“Enterprise Read-only Domain Controllers”
Exportable Run-Time Logs
Without having to parse the Event Viewer, the program will display a log window that is exportable so you can quickly copy and paste it into a ticket or email to have a historical record of what was changed. Information regarding who ran the program and made the changes are also added by default to the top.
To export an entire log to a log file, go to File > Export Logs
Custom Configuration & Branding
Sometimes, a company may want to re-brand something or add information on how their end-user might be able to get help if they encounter a problem or have questions. Currently, you can change three items
- Change Help > About page
- Hide users from being shown
- Change the program Name
Hiding the users from being shown shouldn’t be used as a way to not allow users from modifying that user. You should always manage your permissions on the AD side.
You can change the text shown in Help > About by creating a txt file called “customhelp” at C:\ProgramData\TheLazyAdministrator\UserEditor\ (Note: You may not have these folders and will have to create them manually).
By default, the About page shows Author Name, Build Date, and version information.
But, by placing that text file there, we can make the message say whatever we would like.
You can hide users from being shown by adding a txt file called hideusers at C:\ProgramData\TheLazyAdministrator\UserEditor\ (Note: You may not have these folders and will have to create them manually). Each line will have the UPN of the user you don’t want to be shown.
Remember, this should never replace AD permissions to not allow a user to modify another user.
Change Program Name
You can change the program name by adding a txt file called programname at C:\ProgramData\TheLazyAdministrator\UserEditor\ (Note: You may not have these folders and will have to create them manually).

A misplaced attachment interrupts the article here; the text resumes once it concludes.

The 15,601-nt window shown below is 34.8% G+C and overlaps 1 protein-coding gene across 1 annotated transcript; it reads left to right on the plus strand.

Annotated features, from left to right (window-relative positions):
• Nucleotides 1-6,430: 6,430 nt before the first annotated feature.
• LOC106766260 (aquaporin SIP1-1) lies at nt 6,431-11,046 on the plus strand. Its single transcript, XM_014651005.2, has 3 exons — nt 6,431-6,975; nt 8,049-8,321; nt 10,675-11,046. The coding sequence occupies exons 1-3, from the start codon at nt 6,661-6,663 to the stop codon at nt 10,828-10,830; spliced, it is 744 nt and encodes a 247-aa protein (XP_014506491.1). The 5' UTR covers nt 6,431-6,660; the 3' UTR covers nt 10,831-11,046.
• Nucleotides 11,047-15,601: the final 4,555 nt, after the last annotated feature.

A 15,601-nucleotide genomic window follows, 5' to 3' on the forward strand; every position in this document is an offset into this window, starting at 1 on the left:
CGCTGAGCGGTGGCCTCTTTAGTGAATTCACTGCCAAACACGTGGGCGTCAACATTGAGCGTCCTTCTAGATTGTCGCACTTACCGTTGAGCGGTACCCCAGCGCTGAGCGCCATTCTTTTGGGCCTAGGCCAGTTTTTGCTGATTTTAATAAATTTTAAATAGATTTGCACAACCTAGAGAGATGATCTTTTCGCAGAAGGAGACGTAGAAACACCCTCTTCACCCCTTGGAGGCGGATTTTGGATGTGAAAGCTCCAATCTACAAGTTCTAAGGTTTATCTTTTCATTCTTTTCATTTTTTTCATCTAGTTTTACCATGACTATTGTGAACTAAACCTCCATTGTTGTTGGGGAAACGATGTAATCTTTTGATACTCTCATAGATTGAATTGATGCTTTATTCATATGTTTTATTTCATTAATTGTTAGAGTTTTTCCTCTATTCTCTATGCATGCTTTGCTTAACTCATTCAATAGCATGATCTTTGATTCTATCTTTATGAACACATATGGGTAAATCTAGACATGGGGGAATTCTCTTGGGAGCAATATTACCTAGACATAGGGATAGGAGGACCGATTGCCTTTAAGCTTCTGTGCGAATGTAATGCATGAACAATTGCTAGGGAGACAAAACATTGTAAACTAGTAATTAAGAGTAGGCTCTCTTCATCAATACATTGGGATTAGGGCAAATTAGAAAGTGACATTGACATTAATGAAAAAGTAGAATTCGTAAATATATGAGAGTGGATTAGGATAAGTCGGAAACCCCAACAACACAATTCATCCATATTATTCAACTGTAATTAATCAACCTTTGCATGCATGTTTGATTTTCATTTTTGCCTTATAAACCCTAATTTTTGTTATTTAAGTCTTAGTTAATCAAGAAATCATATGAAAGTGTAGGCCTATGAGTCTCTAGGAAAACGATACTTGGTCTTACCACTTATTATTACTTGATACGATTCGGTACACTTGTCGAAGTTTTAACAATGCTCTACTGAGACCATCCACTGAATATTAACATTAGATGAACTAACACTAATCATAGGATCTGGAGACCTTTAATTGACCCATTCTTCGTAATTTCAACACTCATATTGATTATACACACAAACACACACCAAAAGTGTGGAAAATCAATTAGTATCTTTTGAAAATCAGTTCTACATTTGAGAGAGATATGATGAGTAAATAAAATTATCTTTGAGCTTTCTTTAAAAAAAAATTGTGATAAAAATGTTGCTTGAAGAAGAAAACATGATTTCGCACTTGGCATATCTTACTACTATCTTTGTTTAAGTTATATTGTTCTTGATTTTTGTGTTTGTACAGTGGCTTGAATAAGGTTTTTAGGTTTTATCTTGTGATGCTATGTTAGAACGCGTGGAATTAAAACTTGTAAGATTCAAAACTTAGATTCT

Other Program Features
If you are searching for users and the search finds a single user, it will be loaded automatically. But if there is 1 or more results returned, it will prompt another form that will show you the attributes of each item and even let you continue searching.
The General Tab allows you to edit the following attributes
- First Name
- Last Name
The Organization tab allows you to edit the following attributes
- Job Title
- Direct Reports (Add and Remove)
The Address tab allows you to edit the following attributes
- PO Box
- Zip Code
The Groups tab allows you to add a user to a group or remove them from a group.
Download and Source Code
You can download an exe and run it at will, or you can download an MSI and install it. The exe and msi both have a SHA256 hash you can view on GitHub. All source code is kept in GitHub, you can download it all, make changes, add or remove items, and then compile it again. It was created using PowerShell Studio 2021.
- Your user must be allowed to manage other users in AD, keep in mind a regular user won’t be able to manage a Domain Admin
- RSAT must be installed so they have access to the AD Modules